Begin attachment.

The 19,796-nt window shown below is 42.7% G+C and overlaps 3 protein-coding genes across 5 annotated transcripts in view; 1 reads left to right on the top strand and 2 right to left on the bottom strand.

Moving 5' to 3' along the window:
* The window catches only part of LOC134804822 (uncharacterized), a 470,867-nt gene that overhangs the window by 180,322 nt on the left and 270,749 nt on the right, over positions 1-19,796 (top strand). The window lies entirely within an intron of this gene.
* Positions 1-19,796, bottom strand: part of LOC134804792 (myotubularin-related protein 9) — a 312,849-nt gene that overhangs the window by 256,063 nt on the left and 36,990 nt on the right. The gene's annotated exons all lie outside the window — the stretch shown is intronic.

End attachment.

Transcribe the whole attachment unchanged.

The 19,796-nt window shown below is 42.7% G+C and overlaps 3 protein-coding genes across 5 annotated transcripts in view; 1 reads left to right on the top strand and 2 right to left on the bottom strand.

Moving 5' to 3' along the window:
* The window catches only part of LOC134804822 (uncharacterized), a 470,867-nt gene that overhangs the window by 180,322 nt on the left and 270,749 nt on the right, over positions 1-19,796 (top strand). The window lies entirely within an intron of this gene.
* Positions 1-19,796, bottom strand: part of LOC134804792 (myotubularin-related protein 9) — a 312,849-nt gene that overhangs the window by 256,063 nt on the left and 36,990 nt on the right. The gene's annotated exons all lie outside the window — the stretch shown is intronic.